Princeton University Library Catalog

Legitimacy Under Threat: 25 Years of Declining Support for the European Union

Becheau, Quentin [Browse]
Senior thesis
Mody, Ashoka [Browse]
Woodrow Wilson School of Public and International Affairs [Browse]
Class year:
Summary note:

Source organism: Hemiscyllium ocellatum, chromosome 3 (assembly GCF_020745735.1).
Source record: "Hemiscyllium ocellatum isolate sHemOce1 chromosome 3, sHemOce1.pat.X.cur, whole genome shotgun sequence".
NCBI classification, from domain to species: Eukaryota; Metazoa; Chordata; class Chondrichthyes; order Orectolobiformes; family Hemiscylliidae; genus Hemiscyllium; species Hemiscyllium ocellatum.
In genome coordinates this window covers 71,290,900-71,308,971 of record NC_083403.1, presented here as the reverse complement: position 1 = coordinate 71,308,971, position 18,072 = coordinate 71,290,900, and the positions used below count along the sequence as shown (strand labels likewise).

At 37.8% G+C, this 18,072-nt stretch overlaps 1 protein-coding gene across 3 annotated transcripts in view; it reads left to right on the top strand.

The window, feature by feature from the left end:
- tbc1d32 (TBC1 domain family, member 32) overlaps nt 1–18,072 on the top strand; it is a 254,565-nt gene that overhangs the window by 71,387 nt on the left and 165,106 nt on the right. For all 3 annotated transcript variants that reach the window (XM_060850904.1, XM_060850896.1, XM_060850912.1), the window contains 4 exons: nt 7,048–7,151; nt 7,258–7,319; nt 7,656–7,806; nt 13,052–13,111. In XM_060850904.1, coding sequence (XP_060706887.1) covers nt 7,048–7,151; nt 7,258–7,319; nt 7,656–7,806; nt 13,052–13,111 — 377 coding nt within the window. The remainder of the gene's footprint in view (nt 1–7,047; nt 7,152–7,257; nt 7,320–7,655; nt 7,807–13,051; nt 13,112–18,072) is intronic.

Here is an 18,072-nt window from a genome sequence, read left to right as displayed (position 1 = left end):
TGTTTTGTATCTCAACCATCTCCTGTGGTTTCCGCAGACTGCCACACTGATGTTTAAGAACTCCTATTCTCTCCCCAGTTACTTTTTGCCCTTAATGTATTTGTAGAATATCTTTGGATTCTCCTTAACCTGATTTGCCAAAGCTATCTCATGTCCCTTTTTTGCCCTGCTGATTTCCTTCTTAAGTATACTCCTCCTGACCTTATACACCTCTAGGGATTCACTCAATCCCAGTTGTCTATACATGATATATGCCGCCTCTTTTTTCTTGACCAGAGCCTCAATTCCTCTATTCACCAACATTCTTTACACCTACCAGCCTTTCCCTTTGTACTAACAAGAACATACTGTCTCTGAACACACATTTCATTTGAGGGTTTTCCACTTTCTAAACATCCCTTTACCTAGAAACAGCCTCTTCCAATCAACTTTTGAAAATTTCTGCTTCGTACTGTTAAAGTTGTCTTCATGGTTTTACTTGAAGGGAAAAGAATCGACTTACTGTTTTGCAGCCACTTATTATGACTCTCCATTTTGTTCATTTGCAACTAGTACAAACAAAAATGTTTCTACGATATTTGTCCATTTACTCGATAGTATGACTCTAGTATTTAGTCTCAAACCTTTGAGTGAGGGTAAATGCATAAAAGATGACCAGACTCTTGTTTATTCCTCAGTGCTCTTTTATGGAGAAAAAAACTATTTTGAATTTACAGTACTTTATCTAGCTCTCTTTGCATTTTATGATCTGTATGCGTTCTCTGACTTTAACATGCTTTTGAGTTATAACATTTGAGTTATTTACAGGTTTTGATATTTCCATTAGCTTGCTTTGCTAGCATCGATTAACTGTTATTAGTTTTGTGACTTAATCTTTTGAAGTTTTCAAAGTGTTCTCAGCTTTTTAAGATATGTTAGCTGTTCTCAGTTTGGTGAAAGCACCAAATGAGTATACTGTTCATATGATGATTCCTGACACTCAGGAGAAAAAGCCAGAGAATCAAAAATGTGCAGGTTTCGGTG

Trust and support for the European Union have declined since the 1990s, reaching historic lows in recent years. In this thesis, I argue that support for the EU is driven by a sense of personal economic security and closer economic ties between Europeans. Lower levels of domestic unemployment and a greater concentration of trade directed to other European countries were closely linked to growing support for the EU. However, I show that two consecutive crises led Europe to fall short on its economic promises, and support for the European Union declined. Through this analysis, I contribute to a rich literature on public attitudes towards the EU, and put together the longest time series yet of biannual Standard Eurobarometer surveys, from 1973 to 2016. After the most recent crisis, Europeans of all generations lost faith in Europe’s ability to bring economic prosperity. As support for the EU eroded since the financial crisis, a growing number of Europeans are seeing the EU as economically and socially damaging for them. The failure of the EU to deliver on its economic promises of personal prosperity and increased economic bonds within Europe seems to have resulted in the historic low levels of support seen in recent years. While economic conditions in individual countries may improve, the decline in intra-European trade is set to continue as Europe will grow slower than other parts of the world. The stabilization in support for the EU in recent years seems to have come, at least partially, from a growing sense that Europe can still help bring a more open society. But this more optimistic view hides a rift between two groups of Europeans. The first one, younger, more educated, left-leaning and socioeconomically advantaged, still somewhat trusts the EU and believes in its ability to bring a more open society. However, the second group, comprised of older, less educated and less socioeconomically advantaged people, distrusts it increasingly more, and does not value its open society features as much. Today, Europe’s best hope for greater unity may be through a consensus that it can still bring a more open society. But the likelihood of such a consensus seems bleak. The schism developing between those who still trust Europe and value its open society features and others who increasingly distrust it and believe less and less in its promise of openness could divide Europeans ever more. This divide helps us understand the current tensions in Europe. Yet today, it is not clear that these tensions can be easily reversed.